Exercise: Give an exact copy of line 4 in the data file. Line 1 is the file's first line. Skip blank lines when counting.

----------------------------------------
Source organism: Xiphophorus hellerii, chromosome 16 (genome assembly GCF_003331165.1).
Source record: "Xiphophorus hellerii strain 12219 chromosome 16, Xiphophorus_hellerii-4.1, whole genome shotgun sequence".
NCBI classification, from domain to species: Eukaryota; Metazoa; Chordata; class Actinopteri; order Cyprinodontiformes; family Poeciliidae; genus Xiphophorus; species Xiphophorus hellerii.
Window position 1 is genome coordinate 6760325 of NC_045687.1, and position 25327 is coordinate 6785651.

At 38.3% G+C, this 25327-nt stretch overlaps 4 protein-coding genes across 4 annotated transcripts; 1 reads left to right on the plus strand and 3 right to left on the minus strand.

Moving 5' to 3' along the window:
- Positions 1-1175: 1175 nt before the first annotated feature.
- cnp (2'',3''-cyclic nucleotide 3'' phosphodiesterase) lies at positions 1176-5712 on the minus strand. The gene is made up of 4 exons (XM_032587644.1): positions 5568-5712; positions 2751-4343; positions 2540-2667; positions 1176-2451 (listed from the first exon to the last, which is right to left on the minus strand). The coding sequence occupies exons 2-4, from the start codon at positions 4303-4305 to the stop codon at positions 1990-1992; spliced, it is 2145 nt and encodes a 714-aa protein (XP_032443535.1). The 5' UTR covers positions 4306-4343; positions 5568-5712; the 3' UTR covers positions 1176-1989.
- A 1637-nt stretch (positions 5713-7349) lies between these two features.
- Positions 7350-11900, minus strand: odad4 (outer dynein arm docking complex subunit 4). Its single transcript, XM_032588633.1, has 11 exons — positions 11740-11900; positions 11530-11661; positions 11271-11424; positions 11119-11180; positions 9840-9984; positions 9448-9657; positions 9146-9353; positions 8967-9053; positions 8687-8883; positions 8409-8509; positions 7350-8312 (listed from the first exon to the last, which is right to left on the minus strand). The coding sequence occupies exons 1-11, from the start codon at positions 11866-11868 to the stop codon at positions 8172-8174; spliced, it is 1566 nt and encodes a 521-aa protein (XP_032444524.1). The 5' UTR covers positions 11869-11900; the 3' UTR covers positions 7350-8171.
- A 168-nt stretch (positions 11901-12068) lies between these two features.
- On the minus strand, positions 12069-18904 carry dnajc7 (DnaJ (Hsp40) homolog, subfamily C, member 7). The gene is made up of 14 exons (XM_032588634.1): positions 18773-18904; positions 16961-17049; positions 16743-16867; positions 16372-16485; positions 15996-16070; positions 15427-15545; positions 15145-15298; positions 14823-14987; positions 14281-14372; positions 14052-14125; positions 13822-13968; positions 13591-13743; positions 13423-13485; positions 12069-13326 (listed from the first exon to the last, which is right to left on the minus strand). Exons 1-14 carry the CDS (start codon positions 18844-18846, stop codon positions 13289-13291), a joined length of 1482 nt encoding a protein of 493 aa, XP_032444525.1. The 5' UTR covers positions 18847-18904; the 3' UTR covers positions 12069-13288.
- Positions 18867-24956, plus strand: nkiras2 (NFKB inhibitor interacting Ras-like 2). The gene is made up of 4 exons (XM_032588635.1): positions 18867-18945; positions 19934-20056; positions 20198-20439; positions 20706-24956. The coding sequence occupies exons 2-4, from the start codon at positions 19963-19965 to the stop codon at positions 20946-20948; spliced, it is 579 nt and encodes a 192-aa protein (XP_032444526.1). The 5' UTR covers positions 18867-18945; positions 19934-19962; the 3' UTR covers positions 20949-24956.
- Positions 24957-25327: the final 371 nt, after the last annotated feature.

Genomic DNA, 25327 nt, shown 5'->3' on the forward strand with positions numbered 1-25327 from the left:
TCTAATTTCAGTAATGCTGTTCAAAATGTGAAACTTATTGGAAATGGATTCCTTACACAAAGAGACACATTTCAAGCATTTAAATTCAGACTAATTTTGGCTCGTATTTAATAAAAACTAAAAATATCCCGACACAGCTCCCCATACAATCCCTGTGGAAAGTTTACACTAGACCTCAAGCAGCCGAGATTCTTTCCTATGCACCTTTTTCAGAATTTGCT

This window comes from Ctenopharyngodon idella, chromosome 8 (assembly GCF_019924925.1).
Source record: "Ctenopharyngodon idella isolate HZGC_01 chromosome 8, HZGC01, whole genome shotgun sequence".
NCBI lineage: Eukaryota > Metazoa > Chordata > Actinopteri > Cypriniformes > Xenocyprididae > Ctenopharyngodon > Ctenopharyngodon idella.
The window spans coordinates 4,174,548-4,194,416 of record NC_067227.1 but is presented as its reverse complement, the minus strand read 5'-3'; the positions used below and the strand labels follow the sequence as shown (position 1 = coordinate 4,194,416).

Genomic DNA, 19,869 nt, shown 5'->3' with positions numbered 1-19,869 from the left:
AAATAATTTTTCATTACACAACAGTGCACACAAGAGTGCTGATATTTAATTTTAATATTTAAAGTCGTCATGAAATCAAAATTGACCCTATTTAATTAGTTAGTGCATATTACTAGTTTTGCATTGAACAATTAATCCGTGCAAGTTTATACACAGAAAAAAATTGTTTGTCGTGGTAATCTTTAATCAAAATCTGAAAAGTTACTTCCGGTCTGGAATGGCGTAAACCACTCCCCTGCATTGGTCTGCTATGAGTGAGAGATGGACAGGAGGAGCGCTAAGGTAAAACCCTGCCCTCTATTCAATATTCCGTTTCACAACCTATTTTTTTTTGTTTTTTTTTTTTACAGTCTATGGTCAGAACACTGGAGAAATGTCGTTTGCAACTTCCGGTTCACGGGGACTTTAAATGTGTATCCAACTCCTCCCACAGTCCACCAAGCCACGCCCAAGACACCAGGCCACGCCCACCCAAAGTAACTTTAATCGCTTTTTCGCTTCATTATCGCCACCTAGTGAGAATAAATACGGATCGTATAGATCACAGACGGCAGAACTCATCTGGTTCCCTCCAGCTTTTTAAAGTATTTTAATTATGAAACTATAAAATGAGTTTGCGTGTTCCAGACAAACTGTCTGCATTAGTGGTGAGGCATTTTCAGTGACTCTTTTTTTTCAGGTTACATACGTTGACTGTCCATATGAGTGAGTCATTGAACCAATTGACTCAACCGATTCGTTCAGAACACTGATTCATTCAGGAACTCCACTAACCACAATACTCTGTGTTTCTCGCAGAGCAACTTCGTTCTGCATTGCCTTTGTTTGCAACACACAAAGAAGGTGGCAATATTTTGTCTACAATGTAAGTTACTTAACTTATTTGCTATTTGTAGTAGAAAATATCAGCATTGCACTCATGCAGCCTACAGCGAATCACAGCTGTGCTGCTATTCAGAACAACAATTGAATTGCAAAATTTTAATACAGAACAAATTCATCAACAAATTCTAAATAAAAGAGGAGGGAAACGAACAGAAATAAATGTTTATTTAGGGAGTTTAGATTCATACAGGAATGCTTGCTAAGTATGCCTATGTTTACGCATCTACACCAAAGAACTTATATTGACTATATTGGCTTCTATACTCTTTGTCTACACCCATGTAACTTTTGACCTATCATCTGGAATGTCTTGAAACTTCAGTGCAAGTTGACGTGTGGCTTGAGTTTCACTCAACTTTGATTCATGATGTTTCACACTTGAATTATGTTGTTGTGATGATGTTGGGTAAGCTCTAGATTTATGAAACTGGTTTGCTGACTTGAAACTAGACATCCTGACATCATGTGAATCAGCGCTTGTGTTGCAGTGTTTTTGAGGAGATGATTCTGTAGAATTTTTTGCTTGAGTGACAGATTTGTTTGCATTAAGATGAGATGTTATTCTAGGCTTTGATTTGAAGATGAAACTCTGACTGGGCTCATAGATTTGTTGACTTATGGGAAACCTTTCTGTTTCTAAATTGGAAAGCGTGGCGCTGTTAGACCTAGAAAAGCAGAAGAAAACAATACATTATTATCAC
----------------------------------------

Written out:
Window position 1 is genome coordinate 6760325 of NC_045687.1, and position 25327 is coordinate 6785651.